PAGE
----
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The Uncertainty Principle Copyright © 2011 Pearson Canada Inc. General Chemistry: Chapter 8Slide 10 of 50 FIGURE 8-17 The uncertainty principle interpreted graphically Δx Δp ≥ h 4π4π Heisenberg and Bohr

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Atomic “Diagrams” Many simple diagrams of atoms/atomic structure have limitations. In class we’ll consider some limitations of the C atom diagram shown on the next slide. Representations of molecules are even more challenging – at least if we want to consider the electrons!

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The “Carbon Atom” Limitations?

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A Molecular Model

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Wave Functions and Standing Waves If we wish to describe the behaviour of a system changing over time in three dimensional space we would need four variables - three coordinates and time. Classically, we might wish to describe the velocity of a satellite re-entering the Earth’s atmosphere and write, for example, v(x,y,z,t). Copyright © 2011 Pearson Canada Inc. General Chemistry: Chapter 8Slide 14 of 50

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Form of Wave Functions For wave functions used to describe the behaviour of electrons in atoms we could, by analogy, write Ψ(x,y,z,t). For charged particles and Coulombic interactions, using spherical polar coordinates simplifies the mathematical work greatly. We then write wave functions as Ψ(r,ϴ,φ,t). It turns out that in many cases the properties of an electron, atom, or molecule do not change over time.

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Wave Functions and Time If the behaviour of an electron, atom or molecule does not change with time we can write simpler wave functions, such as Ψ(x,y,z) or Ψ(r,ϴ,φ). The classical analogy of a system with wave like behaviour not changing over time is any object that features standing waves. In such cases there is no destructive wave interference. Then wave like properties should be constant over time.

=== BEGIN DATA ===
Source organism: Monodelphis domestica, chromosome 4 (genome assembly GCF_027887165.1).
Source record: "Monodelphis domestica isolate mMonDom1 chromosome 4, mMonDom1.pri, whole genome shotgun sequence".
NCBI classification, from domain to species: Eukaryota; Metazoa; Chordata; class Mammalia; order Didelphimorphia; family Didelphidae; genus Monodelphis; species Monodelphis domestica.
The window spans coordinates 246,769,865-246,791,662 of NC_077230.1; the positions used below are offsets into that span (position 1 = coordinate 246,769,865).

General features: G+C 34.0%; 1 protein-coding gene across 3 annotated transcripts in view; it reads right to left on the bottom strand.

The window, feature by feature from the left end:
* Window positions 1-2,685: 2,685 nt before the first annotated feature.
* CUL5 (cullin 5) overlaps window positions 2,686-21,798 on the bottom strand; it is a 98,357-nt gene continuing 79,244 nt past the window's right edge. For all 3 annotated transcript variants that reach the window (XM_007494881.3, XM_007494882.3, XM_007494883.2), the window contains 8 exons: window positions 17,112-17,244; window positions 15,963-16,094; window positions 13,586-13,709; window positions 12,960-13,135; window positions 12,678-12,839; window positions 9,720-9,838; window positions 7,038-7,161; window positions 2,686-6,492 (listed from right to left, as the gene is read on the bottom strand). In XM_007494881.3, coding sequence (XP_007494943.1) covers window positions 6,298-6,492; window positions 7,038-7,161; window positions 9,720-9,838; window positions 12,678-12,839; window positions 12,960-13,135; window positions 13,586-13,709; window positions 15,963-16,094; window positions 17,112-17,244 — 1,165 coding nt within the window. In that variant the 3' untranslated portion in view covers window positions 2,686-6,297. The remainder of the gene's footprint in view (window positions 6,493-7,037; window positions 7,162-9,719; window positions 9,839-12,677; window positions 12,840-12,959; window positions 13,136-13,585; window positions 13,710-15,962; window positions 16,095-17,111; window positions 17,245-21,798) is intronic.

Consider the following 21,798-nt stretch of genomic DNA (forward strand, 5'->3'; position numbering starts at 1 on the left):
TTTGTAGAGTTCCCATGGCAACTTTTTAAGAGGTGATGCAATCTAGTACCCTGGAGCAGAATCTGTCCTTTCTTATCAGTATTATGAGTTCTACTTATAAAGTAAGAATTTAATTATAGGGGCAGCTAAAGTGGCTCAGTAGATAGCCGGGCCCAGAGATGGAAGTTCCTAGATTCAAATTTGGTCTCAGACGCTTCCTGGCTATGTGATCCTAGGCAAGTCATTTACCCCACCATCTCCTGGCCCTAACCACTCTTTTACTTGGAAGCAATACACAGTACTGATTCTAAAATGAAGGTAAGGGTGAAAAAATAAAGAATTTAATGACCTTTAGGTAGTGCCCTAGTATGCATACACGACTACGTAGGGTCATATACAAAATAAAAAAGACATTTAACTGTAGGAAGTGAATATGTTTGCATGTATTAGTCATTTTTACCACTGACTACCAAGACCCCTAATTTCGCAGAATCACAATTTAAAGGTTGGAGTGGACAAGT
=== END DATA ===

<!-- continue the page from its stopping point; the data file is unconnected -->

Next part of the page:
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Standing Waves in Newtonian Mechanics In macroscopic systems with “constant” wave like properties one sees nodes which do not move over time. An example would be a guitar string vibrating with, in the simplest case, two nodes occurring at each end of the string. More complex waves are possible for real systems – which again reflect constructive rather than destructive wave interference. Similar considerations apply to electrons.

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Wave Mechanics Copyright © 2011 Pearson Canada Inc. General Chemistry: Chapter 8Slide 18 of 50 FIGURE 8-18 Standing waves in a string 2L n Standing waves. Nodes do not undergo displacement. λ =, n = 1, 2, 3…

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The electron as a matter wave FIGURE 8-19 Copyright © 2011 Pearson Canada Inc. General Chemistry: Chapter 8Slide 19 of 50

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Dihydrogen Oxide Waves

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Sample Term Test 1 Example

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[2]A5.A 16.0 L tank contains a mixture of helium gas at a partial pressure of kPa and nitrogen gas at a partial pressure of 75.0 kPa. If neon gas is added to the tank, what must the partial pressure of neon be to reduce the mole fraction of nitrogen to 0.200?

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Sample Term Test 1 Example